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January 02, 2004

Fool time religion?

As someone on the very secular end of the broad coalition that is the American Right, I get some flack from fellow conservatives for being snidely anti-religious now and then. So I am surprised that National Review seems to have caved in to their own biases and have started poking fun at the loony Protestant fundamentalist fringe which they usually are careful to cultivate.

First, yesterday a conservative Catholic wrote a sarcastic piece titled Not With a Biblical Bang...Looks like Saddam's not the END after all. It takes full-on aim at the apocalyptic End-of-Times mindset that permeates fundamentalist Protestantism in the United States, and has seeped into the mainstream culture via the Left Behind series.

Today, it seems Jonah Goldbergh has picked up a subtle change in the wind, he states in The Corner : "I think the vast, vast majority of what's said by liberals about the religious right is either ignorant or hateful nonsense. But I find Pat Robertson increasingly embarrassing." I don't doubt that privately the dominant Catholic-leavened-with-Jewish staff of National Review has major disagreemants with the fundamentalist (and to some extent evangelical) zeitgeist. But as they provide the foot-soldiers for the conservative movement, this is usually not mentioned publically because the war against godless liberalism is more important. But as John Derbyshire has noted, while half of Americans say they are "Creationist," you won't find a one who will fess up to that label on the staff of National Review.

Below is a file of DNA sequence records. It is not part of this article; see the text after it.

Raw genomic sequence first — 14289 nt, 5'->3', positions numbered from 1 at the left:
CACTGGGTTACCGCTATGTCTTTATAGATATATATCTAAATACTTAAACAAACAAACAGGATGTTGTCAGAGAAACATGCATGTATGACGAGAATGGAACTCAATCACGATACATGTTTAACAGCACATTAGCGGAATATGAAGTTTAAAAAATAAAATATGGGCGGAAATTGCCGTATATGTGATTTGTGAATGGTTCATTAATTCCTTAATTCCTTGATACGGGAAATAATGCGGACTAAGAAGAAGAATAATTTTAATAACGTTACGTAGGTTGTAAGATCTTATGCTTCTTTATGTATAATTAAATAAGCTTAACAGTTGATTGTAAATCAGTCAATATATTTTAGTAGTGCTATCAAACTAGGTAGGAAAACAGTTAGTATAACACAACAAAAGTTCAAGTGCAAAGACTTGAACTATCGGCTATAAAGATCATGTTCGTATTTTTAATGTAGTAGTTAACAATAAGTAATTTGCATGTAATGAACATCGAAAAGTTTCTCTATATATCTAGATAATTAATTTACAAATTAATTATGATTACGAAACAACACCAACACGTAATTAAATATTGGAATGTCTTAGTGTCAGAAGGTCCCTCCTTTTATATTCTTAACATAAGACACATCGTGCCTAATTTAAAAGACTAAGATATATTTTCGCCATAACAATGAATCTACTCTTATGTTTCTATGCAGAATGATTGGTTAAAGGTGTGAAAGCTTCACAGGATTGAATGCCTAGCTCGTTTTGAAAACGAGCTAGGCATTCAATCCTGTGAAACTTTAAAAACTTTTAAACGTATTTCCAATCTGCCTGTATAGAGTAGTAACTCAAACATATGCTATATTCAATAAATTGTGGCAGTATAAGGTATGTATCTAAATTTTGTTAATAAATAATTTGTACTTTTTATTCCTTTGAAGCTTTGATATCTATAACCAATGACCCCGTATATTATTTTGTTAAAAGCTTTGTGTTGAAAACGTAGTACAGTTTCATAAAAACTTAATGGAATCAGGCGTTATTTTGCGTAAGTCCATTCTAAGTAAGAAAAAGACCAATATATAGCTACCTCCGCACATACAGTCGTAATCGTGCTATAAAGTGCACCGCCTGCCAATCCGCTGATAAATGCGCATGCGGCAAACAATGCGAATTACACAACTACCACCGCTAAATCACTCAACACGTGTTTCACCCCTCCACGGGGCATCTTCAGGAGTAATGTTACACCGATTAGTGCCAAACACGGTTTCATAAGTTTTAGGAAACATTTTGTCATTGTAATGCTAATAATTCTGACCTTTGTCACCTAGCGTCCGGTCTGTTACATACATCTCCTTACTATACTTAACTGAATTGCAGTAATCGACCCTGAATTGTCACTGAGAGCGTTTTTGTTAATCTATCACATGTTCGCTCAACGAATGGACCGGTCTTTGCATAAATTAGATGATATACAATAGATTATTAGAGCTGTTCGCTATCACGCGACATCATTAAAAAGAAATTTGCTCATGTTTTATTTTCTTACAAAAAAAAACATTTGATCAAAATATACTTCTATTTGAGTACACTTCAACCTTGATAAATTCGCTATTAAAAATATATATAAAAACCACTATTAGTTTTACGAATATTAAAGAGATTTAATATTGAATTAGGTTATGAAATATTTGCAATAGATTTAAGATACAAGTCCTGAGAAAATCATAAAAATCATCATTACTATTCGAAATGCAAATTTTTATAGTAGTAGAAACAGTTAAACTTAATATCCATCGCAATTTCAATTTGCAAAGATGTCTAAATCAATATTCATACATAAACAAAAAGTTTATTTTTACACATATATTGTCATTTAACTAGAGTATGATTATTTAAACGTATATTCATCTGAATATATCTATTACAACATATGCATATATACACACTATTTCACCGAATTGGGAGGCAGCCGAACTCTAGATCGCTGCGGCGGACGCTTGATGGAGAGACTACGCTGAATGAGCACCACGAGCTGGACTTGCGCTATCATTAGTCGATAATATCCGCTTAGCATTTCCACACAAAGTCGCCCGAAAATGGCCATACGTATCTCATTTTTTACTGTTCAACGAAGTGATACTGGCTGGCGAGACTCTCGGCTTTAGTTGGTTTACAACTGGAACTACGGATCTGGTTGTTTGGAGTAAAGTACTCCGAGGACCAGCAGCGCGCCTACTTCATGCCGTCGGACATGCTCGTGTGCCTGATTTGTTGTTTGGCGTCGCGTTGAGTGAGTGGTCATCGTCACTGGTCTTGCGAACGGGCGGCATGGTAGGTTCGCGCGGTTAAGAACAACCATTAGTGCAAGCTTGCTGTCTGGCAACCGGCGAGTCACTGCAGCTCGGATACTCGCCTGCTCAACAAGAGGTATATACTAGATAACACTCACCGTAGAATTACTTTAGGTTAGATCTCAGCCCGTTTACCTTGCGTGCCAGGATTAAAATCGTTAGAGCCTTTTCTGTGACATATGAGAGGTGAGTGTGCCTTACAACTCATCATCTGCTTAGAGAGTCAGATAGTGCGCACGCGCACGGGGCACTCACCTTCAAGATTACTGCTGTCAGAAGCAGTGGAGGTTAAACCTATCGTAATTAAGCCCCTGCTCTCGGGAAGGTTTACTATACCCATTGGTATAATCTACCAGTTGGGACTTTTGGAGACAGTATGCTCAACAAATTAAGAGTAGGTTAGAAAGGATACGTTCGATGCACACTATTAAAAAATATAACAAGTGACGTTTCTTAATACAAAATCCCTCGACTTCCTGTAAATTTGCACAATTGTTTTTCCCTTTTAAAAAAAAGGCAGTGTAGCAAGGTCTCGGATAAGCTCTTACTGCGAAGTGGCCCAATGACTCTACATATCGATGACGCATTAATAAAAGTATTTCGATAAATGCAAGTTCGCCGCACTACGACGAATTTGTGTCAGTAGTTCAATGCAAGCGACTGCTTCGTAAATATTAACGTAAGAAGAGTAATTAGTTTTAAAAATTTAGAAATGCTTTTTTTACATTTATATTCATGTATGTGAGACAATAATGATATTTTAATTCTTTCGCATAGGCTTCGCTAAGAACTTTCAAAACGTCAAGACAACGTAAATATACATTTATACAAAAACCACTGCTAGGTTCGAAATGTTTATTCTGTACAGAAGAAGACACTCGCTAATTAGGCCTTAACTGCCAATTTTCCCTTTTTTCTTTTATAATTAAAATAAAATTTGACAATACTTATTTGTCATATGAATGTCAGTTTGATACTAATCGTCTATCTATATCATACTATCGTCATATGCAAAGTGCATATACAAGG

Many of the ideological battles that go on in human societies are just elites leveraging the masses for their own ends in a war for the commanding heights. Many classicists tell us to be cautious about interpreting the rivalry between the Optimates and Populares during the late Roman Republic with a modern lens, seeing the former as conservative and the latter as liberal, when both were factions of the same class engaged in a battle for power. I wonder if in the future scholars will advise their students the same about the sundry movements from Left to Right that populate our age.

Posted by razib at 05:32 PM